By Stephen Browne

Researchers compared public support, measured by more than 2,000 public opinion surveys, for more than 1,800 public policy initiatives with the likelihood of that measure being passed by congress. Ideally in a truly representative system the percentage of public support would track closely with the chance of it becoming law, i.e. 50 percent public support equals a fifty-fifty chance of passing, etc.

We would expect some exceptions of course.

Edmund Burke said, “Your representative owes you, not his industry only, but his judgment; and he betrays, instead of serving you, if he sacrifices it to your opinion.”

We would hope to have representatives with the wisdom to know when popular sentiment is wrong, and courage to go against their wishes and risk their displeasure.

But what they found over 20 years was an almost flat 30 percent chance of any given bill passing, whether it had zero support or nearly unanimous support of the voters.

The study concluded, “The preferences of the average American appear to have only a miniscule, near-zero, statistically non-significant impact upon public policy.”

However, when they compared the support of the top 10 percent of income earners the likelihood of a policy initiative passing was not identical but far closer.

The fact wealth translates into political influence has never been a secret. The Founders wisely built a dynamic tension into our system, balancing the interests of the powerful few against the many, in an attempt to prevent it from lapsing into either an oligarchy or a mobocracy.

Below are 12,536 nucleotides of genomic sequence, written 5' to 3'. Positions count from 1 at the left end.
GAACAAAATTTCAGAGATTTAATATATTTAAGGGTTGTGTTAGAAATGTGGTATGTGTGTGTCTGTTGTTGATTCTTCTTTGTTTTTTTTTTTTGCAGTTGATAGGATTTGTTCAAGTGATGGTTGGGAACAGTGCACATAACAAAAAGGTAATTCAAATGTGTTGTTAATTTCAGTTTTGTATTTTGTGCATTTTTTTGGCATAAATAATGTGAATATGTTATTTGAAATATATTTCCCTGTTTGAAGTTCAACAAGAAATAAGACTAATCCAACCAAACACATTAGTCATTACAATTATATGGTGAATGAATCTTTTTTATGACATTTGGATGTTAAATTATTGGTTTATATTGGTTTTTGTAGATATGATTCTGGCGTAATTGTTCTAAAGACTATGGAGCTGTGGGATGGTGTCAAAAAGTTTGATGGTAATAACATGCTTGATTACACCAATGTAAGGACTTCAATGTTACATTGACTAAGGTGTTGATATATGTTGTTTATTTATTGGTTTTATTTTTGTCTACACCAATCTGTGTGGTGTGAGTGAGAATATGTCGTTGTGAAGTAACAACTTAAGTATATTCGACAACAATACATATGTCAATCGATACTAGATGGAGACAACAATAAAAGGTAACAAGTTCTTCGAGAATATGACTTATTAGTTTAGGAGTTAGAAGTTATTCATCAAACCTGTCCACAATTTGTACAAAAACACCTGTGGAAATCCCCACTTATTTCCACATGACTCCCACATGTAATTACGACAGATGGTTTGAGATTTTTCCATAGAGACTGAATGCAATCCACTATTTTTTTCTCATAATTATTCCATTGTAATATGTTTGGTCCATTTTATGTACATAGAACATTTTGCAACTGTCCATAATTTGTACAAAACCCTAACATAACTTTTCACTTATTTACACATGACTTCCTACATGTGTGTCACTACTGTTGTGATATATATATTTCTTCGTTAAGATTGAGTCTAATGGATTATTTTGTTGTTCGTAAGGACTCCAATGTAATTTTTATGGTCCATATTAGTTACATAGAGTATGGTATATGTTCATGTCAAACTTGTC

It is evident now that the equilibrium has come unbalanced, and that this is a long-term trend. It is not the result of any single law, nor the exclusive fault of either of the major parties. The problem appears to be systemic, and not fixable by electing new representatives who swear on the Bible to do something about it.

There is a group of people who think they have the solution though. is an attempt to start a grass roots movement to pass a model anti-corruption law at city, county, and state levels with the goal of reform from the bottom up.     

There are nine provisions to the model law which boil down to three basic principles: 1) prohibit politicians from receiving contributions from interests that they regulate, 2) require full disclosure of all political contributions of any kind, 3) create a small tax rebate for political contributions by individual taxpayers.

They appear to be going about this in a sensible and practical way. They’re starting with modest goals on a local level, with a program that ordinary people on the right, left, and center can support.

I confess to some reservations about this. I’m not totally sure complete transparency of political donations wouldn’t create the possibility of intimidation of donors by employers, unions or any powerful interests.

I’m also cynical about the ability of venal politicians to work around laws designed to limit their greed.

But I’m also hopeful about the enormous reservoir of talent and courage within the American people, and I refuse to believe they will tolerate becoming serfs in a corrupt oligarchy, no matter how well-upholstered their servitude may be.

And let it be said, I’m also confident that those oligarchs are smart enough to realize the people when roused will reform that system, or destroy it.

Without endorsing it yet, I say give it a look.


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